Garden of Eatin' / How-To / Vegetables

How to Cure Winter Squash So It Stores All Winter

An assortment of winter squash curing in the sun

Before I started gardening, I used to think winter squash referred to the squash that grew over winter.

Only after harvesting my very first “winter” squash did I realize all the pumpkins, hubbards, butternuts, and turbans that arrived at the turn of cool weather actually took three or four months to get there!

Cucurbita maxima, Cucurbita moschata, Cucurbita mixta, and Cucurbita pepo are summer-growing annuals, maturing through the warmer months and storing through the winter (with some varieties even holding into the following spring).

Though you can use them right away (and what’s more soul-soothing than a butternut roasted to sugary sweetness as the weather turns cooler?), you can also save them for two, three, or even six months from now.

Curing your winter squash doesn’t take much more effort than it does to harvest them, and is well worth the extra step.

Overhead view of a ribbed pumpkin on a butcher block counter

First, what’s the difference between winter squash and summer squash?

Winter squash are the pumpkins, gourds, and tough-skinned varieties you might find in a fall cornucopia.

Spaghetti, butternut, kabocha, turban, Black Futsu, pie pumpkins, and those twisted, warted, creepy-looking varieties you put out for Halloween are all different types of winter squash.

With the exception of acorn and delicata squash (whose skins are soft and edible), winter squash have hard shells that need to be separated from the flesh.

Summer squash, on the other hand, have skins that are tender and full of flavor.

They include zucchini, yellow crookneck, zephyr, cousa, pattypan, and chayote squash. These types of squash are ready for harvest as soon as they reach an inch long, and it’s not uncommon to eat summer squash that still have blossoms attached.

Then there are squash that can fall into either category, depending on when they’re picked.

Zucchino rampicante (also called tromboncino squash or zuchetta) and tatuma (tatume) squash are two common varieties that can be harvested as summer squash and cooked the same way you’d cook zucchini.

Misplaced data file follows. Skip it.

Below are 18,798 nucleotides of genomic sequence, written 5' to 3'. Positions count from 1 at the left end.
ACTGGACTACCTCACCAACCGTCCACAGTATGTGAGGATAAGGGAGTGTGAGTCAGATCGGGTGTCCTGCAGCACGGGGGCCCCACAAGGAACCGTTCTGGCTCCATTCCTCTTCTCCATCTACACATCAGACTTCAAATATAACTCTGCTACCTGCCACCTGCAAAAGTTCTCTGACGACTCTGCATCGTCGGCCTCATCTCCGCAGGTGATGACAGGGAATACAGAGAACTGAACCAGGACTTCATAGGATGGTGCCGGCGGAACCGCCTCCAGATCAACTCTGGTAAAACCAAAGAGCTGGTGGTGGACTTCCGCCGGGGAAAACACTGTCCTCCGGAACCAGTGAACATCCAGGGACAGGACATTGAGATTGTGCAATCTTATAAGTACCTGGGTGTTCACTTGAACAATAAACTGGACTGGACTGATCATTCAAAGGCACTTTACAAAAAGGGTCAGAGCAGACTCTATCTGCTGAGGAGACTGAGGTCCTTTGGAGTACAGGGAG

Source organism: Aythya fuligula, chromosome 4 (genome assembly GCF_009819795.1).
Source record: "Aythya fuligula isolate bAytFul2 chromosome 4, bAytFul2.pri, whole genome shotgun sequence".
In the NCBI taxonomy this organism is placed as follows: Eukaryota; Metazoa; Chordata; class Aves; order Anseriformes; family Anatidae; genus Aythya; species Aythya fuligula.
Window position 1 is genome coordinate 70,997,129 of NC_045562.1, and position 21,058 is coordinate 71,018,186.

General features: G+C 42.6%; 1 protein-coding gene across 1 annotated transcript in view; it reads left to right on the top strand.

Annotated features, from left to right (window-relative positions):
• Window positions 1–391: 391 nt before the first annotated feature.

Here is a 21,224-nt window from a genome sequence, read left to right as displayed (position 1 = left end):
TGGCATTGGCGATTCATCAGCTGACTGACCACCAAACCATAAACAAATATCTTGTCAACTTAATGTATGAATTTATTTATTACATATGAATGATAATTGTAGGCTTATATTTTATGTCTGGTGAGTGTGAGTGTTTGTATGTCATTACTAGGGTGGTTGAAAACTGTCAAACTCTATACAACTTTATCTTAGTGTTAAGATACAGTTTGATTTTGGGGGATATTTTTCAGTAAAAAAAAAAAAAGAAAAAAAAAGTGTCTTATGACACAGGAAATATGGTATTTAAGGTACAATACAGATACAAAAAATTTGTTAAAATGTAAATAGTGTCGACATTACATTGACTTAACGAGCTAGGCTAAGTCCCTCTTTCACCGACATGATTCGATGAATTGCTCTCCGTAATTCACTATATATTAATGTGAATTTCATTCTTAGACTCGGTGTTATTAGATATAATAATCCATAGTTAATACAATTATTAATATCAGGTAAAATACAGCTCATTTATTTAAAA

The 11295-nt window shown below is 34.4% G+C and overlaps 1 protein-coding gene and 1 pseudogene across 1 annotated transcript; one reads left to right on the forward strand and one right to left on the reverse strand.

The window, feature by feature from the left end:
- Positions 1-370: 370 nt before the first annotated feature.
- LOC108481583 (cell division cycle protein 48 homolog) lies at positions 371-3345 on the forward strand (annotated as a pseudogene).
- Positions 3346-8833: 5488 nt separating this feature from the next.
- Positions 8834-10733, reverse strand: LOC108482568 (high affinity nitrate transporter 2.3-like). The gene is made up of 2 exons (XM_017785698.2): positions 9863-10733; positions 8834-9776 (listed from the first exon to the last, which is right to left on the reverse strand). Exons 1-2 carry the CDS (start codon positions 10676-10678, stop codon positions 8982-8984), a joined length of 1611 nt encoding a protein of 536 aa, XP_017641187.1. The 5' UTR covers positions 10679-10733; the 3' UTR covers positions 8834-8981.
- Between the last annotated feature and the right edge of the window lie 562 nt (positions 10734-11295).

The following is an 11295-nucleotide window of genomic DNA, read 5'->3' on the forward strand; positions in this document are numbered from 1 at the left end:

If left to mature through the end of summer, however, they can be cured and stored like winter squash. Because their skins have hardened, they’re prepared like butternut squash at this stage.

Close-up of various orange and yellow winter squash in storage

Do you have to cure winter squash?

Technically, you don’t have to cure winter squash. You can pick immature winter squash at any stage of growth and eat it like summer squash, but the flavor of “green” squash won’t be as rich and sweet as fully ripe squash.

Immature winter squash won’t store well either, so they should be refrigerated soon after harvest.

Fully mature winter squash on a vine

When is the best time to harvest winter squash?

Winter squash are picked at the end of summer (typically from early September to early October) when their rinds have toughened up, their seeds have fully developed, and their vines have started to wither.

The leaves are the first sign of fruit maturity. Once they turn yellow on their own and the vines look like they’re on their way out (before frost hits), the squash should be fully ripe.

But don’t wait until the first frost!

Squash that have been hit with frost will not ripen or store well.

A tan, cracked, and hardened stem that’s died off is a good clue to look at; so is resistance to the stab of a fingernail.

You might make a slight dent in the skin, but you shouldn’t be able to puncture all the way through the flesh.

Test the rind's toughness with your fingernail
Slight dent with a fingernail

The squash should sound hollow when you give it a good thump with your hand, and the skin’s glossy sheen will give way to a duller tone.

At this stage, the water content of your winter squash is just right for harvest.

Handle your winter squash gently

How to cure winter squash for storage

Once your winter squash have fully matured, cut the squash from the plant, leaving at least 3 inches of stem.

The stem is the fruit’s fail-safe seal against rot and disease, so avoid lifting it by the stem and instead hold it from the bottom.

Leave at least 3 inches of stem on the squash

Despite their burly appearance, winter squash actually require a little babying to keep them from spoiling. Treat them gently while their skins continue to toughen up and the sun heals any cuts or cracks that could lead to rotting later.

Squash may develop ground stains on their skin, which indicate where they laid on the ground while growing. These superficial spots are merely discolorations and have no effect on the flesh underneath.

Allow the sun to to heal any cuts or cracks
Surface blemishes on squash

A few minor marks on the surface are generally nothing to worry about, but these are the squash that should eventually be eaten first.

The same goes for squash that might be bruised or broken; they won’t keep well. Remember that any little ding will only get worse in storage and may also affect the quality of the other squash in the pantry.